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DAERA settles Disability Discrimination Case for £50,000

DAERA settles Disability Discrimination Case for £50,000
Legal case supported by the Equality Commission.

A hearing-impaired man has settled his disability discrimination case against the Department of Agriculture, Environment and Rural Affairs (DAERA) for £50,000, paid without admission of liability.

Christopher Morrow worked as a park ranger at Crawfordsburn Country Park, through an agency, from approximately May 2018 for three and a half years.

Mr Morrow has moderate to severe hearing loss. He wears hearing aids in both ears and reads facial expressions and body language. His proximity to others and the layout and acoustics of his surroundings can also make it hard for him to hear.

Permanent park ranger jobs were advertised during his time working at Crawfordsburn Country Park.  Mr Morrow applied for a position and indicated on his application form that he had a disability.  Before his interview Mr Morrow says that he asked a manager if it was possible for him to have the interview questions in front of him in written form during the interview. This would have greatly helped him to hear the interview questions and then answer them without having to ask for them to be repeated.  This request was immediately refused. He also emailed the Human Resources department to ask them to ensure that all the panel members were aware of his disability.

In February 2021, Mr Morrow went for interview. The interview room was large, with a wooden floor and a high ceiling. The panel members were seated behind a screen about 15 – 20 feet away from him. Mr Morrow says that a panel member talked with his head down and spoke very quickly. Mr Morrow found hearing very difficult in this environment. The interview panel members did not ask him if he needed any adjustments with the interview.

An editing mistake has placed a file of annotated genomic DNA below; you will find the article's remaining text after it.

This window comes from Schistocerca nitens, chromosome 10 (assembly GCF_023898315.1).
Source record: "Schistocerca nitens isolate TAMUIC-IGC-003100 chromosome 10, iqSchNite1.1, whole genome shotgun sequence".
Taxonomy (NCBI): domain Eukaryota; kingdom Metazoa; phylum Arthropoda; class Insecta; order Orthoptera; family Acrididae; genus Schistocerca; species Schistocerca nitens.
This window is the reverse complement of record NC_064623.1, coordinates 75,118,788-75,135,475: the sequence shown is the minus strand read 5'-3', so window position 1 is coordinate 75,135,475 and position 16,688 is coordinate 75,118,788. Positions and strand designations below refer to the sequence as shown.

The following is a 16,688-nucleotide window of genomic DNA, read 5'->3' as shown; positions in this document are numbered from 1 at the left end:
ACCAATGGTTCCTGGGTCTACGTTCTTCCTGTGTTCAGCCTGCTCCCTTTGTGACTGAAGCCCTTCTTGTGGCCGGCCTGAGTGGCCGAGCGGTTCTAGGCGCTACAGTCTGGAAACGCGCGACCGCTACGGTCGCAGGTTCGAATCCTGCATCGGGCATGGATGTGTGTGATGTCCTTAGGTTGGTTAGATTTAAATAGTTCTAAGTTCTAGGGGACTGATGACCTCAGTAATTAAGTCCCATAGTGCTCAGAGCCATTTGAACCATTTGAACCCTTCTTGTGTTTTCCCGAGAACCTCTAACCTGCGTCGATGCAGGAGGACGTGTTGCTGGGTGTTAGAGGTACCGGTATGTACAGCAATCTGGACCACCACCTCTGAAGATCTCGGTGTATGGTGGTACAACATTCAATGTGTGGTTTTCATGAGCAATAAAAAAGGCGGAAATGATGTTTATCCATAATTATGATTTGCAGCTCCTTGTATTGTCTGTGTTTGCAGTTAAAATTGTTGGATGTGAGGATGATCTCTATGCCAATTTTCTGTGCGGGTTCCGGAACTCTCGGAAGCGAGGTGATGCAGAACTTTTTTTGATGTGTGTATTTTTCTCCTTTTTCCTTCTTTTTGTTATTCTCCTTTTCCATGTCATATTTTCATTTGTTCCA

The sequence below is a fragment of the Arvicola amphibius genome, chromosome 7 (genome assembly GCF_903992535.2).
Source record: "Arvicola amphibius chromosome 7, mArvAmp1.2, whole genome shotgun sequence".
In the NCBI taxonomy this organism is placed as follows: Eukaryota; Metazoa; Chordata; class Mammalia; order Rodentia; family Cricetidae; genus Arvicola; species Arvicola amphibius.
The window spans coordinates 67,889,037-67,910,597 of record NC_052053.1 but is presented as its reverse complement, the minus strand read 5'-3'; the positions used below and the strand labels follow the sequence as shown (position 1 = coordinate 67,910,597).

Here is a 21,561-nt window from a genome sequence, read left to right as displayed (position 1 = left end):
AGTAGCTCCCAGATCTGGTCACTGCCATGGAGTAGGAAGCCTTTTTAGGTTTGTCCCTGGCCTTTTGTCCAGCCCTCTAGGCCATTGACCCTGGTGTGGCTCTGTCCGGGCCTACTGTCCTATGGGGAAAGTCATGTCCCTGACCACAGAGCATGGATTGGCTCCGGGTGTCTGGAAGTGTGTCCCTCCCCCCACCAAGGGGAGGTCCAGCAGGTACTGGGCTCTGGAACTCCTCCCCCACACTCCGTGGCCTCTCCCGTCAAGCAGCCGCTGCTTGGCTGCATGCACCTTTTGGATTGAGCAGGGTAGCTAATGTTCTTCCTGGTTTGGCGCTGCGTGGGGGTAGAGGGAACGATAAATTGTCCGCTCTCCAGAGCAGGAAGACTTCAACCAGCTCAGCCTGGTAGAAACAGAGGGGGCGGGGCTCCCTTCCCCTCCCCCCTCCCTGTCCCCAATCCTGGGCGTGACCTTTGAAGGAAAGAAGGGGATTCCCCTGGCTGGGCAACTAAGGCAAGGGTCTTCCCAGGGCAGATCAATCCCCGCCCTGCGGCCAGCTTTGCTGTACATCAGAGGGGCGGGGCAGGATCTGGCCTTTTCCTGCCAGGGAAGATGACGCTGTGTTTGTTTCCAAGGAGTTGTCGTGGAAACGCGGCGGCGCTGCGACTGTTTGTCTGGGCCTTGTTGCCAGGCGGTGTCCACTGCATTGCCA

Fifteen park rangers were appointed, but Mr Morrow was not one of them. Feedback from his interview included the comment ‘candidate asked for multiple repetitions of questions meaning the interview ran over time.’

Mr Morrow said: “I tried on several occasions to make DAERA aware of my disability and requested some simple adjustments at interview that would have really helped me in the recruitment process.  I was very disappointed indeed that I missed out on the opportunity for a permanent position in a job I really enjoyed. I had a legal right to reasonable adjustments which would allow me to compete on a level playing field, and I think what I asked for was simple and straightforward.”
Mary Kitson
Speaking about the settlement, Mary Kitson, Senior Legal Officer, Equality Commission, said: “The Disability Discrimination Act requires employers to introduce reasonable adjustments to recruitment and selection procedures for applicants with disabilities, to ensure that disabled people are not disadvantaged. The purpose of the duty is to enable job applicants who have disabilities to enjoy the same opportunities as all other candidates to obtain and remain in work.

"What is reasonable may be different in every case – the law says employers must take such steps as are reasonable to remove any physical or procedural barriers which the disabled person may face when seeking work. The primary aim of the duty is to enable a disabled person to obtain, remain in or return to work. An important consideration therefore is whether a proposed adjustment will help to achieve that goal. We offer both advice and training on this issue and are happy to help employers with specific queries, just phone or email us."

As part of the settlement, DAERA, in conjunction with the Department of Finance, has undertaken to liaise with the Equality Commission to review its policies, practices and procedures and their application to ensure that they are effective and conform with disability legislation. It has also agreed to implement any reasonable recommendations the Commission may make, including any regarding the training of management and staff. DAERA also affirmed its strong commitment to equality of opportunity in employment.


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